Financial aid increase needed.
In February, when most of the commonwealth's residents were stymied by the record snowfall, more than 150 college and university students made their way to Beacon Hill to personally advocate for continued funding of need-based financial aid.
So many young people's dreams of gaining a college education depend on them having access to such assistance. Their need for aid is critical; their advocacy is essential, their gratitude is sincere, and their voices need to be heard.
These students, from colleges such as Holy Cross and Worcester Polytechnic Institute, displayed living proof as to the importance of financial aid -- as they will write the future of our state, its economy and its vibrancy.
Thankfully, last year the Legislature increased the need-based financial aid line item of the state budget by $3 million. This was an important and commendable step, but Massachusetts is still significantly behind the national average need-based award.
The financial aid line item funds a variety of grant and scholarship programs for Massachusetts residents attending college in Massachusetts, including the MassGrant program -- the commonwealth's principal need-based grant.
Even with last year's funding increase, the state scholarship programs have essentially been level-funded over the past decade. This, and the fact that more students are eligible for need-based aid, have reduced the real buying power of these scholarships.
The fiscal 2016 budget process is currently in the hands of the Ways and Means Committee, whose members came to Greenfield Community College recently to solicit public opinion.
The Association for Independent Colleges and Universities in Massachusetts (AICUM) offered testimony that commended the Legislature's success last year in increasing aid, while also making the case for additional support.
AICUM represents the interests of 59 independent colleges and universities throughout the commonwealth, the 280,000 students attending those institutions and the nearly 85,000 people working at them. AICUM also is the primary sponsor of the student financial aid advocacy day each February. This activism is essential as more students need grants to keep college affordable.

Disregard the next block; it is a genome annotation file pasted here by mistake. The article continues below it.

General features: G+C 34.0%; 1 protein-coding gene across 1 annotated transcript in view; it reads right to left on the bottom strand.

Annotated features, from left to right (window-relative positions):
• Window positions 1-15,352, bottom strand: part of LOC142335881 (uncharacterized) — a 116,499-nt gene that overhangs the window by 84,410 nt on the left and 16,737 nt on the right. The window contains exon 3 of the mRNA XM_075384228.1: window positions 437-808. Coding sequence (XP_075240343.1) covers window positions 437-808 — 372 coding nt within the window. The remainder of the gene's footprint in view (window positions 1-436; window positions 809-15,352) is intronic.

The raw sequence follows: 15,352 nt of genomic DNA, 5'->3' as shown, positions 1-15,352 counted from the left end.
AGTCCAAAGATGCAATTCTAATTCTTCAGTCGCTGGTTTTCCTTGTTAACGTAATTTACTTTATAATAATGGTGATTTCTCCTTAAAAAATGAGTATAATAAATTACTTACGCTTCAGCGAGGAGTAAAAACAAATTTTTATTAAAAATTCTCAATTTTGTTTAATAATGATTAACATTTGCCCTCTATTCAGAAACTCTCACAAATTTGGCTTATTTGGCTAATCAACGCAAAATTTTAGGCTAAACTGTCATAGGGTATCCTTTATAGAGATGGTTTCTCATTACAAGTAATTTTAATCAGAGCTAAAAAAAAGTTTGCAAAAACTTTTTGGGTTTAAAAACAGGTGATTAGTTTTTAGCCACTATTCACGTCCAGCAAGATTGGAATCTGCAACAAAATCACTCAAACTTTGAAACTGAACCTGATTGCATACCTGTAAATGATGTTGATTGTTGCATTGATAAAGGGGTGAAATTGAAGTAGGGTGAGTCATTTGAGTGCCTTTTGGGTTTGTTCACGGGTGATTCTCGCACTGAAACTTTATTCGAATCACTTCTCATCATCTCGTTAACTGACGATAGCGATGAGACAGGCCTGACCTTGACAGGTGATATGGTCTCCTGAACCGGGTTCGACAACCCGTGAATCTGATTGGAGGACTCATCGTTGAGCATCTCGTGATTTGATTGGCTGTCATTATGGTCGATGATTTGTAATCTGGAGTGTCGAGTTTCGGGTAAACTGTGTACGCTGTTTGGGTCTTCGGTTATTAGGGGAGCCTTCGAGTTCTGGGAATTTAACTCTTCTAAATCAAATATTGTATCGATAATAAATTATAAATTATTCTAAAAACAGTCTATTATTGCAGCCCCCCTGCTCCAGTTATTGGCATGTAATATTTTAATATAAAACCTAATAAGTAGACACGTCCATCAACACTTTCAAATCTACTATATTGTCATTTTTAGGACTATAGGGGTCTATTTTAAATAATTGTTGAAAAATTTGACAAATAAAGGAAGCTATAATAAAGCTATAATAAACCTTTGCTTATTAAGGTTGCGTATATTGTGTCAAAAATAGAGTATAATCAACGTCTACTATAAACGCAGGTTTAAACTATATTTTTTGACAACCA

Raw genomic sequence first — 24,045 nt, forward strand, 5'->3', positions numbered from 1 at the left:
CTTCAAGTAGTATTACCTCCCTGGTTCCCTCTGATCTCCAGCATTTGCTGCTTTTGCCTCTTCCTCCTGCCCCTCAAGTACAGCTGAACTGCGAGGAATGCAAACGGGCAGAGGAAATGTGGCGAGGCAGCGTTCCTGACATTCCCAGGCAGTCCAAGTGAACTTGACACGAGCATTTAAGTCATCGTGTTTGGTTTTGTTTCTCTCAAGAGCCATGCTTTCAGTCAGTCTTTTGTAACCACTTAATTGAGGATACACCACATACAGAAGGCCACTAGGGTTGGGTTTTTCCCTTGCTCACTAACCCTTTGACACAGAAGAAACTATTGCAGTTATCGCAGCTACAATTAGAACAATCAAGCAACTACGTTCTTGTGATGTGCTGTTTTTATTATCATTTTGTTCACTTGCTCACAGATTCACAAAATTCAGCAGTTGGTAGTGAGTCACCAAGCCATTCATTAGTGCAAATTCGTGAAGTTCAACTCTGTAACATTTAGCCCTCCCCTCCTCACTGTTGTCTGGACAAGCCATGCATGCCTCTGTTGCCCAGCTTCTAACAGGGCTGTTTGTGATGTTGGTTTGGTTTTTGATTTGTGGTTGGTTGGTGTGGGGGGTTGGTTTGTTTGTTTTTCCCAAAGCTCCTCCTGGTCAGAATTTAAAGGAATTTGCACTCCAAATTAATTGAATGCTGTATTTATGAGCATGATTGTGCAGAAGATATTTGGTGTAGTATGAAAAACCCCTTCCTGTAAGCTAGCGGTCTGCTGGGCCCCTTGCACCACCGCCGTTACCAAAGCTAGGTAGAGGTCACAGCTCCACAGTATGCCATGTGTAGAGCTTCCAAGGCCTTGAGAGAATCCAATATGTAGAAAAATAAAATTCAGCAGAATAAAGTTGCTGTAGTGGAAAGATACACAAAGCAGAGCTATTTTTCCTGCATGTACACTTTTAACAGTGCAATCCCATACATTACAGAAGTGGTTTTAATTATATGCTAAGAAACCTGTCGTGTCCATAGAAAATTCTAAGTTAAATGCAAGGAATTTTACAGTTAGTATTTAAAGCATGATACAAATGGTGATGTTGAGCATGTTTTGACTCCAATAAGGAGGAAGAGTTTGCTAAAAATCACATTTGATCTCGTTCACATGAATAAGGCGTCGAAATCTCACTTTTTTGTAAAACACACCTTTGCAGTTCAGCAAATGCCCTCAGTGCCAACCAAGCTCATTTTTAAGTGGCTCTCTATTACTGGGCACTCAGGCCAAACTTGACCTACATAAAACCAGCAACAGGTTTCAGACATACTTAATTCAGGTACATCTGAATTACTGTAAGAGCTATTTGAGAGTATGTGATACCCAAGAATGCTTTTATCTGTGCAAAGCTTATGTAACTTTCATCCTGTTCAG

In the past twelve months, three separate independent commissions (the Subcommittee on Student Loan and Debt, the Higher Education Finance Commission, and the Special Commission on Educational Scholarships) produced reports that recommend a substantial increase in funding for need-based scholarship programs.
A recent report issued by the Pell Institute for the Study of Opportunity in Higher Education, revealed that Massachusetts trails all states except Arkansas in the average award given to eligible students.
We recognize that the Legislature faces many difficult budget decisions, with higher education funding being one of many critical priorities. There is no greater need in higher education than providing opportunity to those talented students desiring, but unable to afford, a quality education.
AICUM believes a reasonable path for the FY 16 budget would be to move Massachusetts closer to the national average for scholarship awards by increasing the aid by $6.4 million. This would continue the state's positive momentum from recent years.
Massachusetts is home to many of the top colleges and universities in the world and we take great pride in the high quality of education that our students receive. The return on investing in our students accrues many times over, as talented graduates help to keep and attract companies, innovate new technologies, advance efforts to cure diseases, make Massachusetts their home, and strengthen our communities.
A properly funded financial aid program will send the right message to hardworking students that the commonwealth supports them and wants them to reach their full potential -- and to do so right here in Massachusetts.
Richard Doherty is president of the Association for Independent Colleges and Universities in Massachusetts (AICUM).
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|Publication:||Telegram & Gazette (Worcester, MA)|
|Date:||Apr 1, 2015|
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